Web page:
Ignorance is still a good defense

Ignorance is still a good defense

This court decision could influence the employment law landscape in the near future, according to Louis Lessig, partner at Brown & Connery LLP.

Lessig suggests employers consider policy changes now to stay safe and ward off potential legal trouble.

  1. In Minarsky v. Susquehanna County, the Third Circuit ruled a worker’s failure to report sexual harassment didn’t let the employer off the hook.

Sheri Minarsky claimed her supervisor made sexual advances toward her for years. She never reported it because she feared losing her job. The company argued since she never reported the harassment, they couldn’t have known to stop it.

But two other workers previously reported the supervisor for harassment, and the company had only given him verbal warnings.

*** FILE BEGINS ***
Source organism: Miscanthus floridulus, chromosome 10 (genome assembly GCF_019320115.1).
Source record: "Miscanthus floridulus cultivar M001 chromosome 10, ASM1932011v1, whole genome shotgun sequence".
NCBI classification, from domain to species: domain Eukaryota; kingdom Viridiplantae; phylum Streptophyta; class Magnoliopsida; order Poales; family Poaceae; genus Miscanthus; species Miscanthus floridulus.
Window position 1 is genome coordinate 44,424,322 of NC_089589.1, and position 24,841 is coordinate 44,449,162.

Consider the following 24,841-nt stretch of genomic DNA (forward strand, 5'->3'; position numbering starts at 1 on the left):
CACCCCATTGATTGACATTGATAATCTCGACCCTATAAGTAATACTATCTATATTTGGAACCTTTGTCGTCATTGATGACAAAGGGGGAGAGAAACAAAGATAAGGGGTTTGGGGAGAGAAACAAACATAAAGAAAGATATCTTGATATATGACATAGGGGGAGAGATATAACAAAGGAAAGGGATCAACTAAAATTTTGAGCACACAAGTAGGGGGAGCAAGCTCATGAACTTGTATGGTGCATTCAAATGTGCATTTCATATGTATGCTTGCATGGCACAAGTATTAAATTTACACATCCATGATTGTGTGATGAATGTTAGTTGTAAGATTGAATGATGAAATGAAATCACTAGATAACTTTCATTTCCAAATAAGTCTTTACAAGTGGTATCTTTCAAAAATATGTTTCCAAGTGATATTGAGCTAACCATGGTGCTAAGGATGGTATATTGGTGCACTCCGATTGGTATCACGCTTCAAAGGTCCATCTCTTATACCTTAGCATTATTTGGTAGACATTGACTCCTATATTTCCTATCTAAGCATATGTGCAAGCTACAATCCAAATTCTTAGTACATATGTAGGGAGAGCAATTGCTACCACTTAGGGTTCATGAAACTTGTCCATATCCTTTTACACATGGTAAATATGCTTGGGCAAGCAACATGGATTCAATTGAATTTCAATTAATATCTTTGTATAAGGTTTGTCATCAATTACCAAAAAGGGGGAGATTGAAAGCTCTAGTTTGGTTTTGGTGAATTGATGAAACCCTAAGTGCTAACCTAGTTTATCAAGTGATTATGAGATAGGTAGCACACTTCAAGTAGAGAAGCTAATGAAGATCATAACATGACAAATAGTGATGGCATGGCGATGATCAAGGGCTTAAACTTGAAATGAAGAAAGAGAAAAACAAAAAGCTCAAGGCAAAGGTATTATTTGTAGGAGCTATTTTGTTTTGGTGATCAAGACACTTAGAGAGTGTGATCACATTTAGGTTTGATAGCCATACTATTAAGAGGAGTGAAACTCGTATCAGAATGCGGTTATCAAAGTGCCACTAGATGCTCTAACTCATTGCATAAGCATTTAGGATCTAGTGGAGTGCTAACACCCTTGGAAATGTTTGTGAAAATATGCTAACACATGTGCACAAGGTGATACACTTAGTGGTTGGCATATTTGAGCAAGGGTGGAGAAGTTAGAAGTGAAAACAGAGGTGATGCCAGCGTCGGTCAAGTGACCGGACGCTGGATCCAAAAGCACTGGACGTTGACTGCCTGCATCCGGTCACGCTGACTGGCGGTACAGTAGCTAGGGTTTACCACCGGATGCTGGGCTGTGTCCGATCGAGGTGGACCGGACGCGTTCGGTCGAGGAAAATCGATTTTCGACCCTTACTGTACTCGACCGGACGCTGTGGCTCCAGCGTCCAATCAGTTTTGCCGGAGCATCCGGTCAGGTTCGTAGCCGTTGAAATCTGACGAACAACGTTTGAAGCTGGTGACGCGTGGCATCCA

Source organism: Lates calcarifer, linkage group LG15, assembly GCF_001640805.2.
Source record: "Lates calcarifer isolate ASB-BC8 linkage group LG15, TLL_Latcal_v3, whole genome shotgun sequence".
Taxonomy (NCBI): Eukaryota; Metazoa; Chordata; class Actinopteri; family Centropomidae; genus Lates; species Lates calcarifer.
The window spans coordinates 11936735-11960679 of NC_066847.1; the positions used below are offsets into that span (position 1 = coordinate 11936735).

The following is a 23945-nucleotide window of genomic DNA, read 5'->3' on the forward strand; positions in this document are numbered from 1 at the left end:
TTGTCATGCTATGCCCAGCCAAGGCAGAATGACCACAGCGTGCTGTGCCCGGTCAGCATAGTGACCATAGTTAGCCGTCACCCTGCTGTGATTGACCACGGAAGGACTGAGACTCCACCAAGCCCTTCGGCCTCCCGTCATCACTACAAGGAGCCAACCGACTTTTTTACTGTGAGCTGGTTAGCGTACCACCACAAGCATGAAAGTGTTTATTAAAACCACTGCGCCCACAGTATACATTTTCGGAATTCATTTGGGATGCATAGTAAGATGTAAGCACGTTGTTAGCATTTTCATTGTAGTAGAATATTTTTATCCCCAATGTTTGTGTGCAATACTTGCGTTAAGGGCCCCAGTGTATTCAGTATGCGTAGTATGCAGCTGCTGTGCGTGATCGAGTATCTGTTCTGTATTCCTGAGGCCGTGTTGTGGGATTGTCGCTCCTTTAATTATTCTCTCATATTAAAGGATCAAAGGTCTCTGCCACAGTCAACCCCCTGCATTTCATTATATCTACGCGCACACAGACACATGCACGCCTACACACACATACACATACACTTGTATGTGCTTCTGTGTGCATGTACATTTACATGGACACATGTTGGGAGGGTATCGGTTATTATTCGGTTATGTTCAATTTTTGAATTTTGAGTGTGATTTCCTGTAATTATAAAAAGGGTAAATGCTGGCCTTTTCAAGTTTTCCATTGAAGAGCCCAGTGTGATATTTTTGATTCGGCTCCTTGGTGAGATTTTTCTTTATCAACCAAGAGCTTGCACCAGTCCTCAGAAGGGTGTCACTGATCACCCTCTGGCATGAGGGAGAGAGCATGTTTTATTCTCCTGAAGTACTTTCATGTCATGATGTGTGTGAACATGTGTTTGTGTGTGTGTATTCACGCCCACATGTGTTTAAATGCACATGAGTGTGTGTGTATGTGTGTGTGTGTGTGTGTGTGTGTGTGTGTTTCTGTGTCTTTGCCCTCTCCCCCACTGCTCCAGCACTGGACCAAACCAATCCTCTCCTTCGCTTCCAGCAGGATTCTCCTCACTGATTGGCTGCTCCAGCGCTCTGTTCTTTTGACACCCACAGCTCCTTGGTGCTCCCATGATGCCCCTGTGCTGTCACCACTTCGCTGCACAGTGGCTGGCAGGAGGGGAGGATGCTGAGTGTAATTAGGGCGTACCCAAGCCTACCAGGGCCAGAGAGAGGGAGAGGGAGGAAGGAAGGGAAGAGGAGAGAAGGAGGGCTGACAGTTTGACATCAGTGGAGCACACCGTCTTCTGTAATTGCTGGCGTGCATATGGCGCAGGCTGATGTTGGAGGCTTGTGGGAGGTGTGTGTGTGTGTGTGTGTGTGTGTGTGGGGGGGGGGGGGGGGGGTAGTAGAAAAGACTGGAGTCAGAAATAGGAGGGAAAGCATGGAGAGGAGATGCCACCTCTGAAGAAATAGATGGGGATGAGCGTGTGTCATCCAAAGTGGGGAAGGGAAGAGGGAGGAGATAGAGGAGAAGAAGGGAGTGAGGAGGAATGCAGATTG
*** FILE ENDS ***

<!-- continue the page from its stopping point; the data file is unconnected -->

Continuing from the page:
The court ruled Minarsky’s fears preventing her from reporting the behavior were valid. Since the company already knew about the supervisor’s history and hadn’t done much, it wasn’t unreasonable for Minarsky to be hesitant to complain about the behavior, the court said.

Lessig says this is a crucial ruling, because it shows ignorance of harassment isn’t a solid defense for employers anymore. To avoid surprise harassment lawsuits, Lessig suggests companies implement civility and bystander intervention training.

Of course, he’s flat wrong. Ignorance was disproven in this case, not discounted. Big difference.

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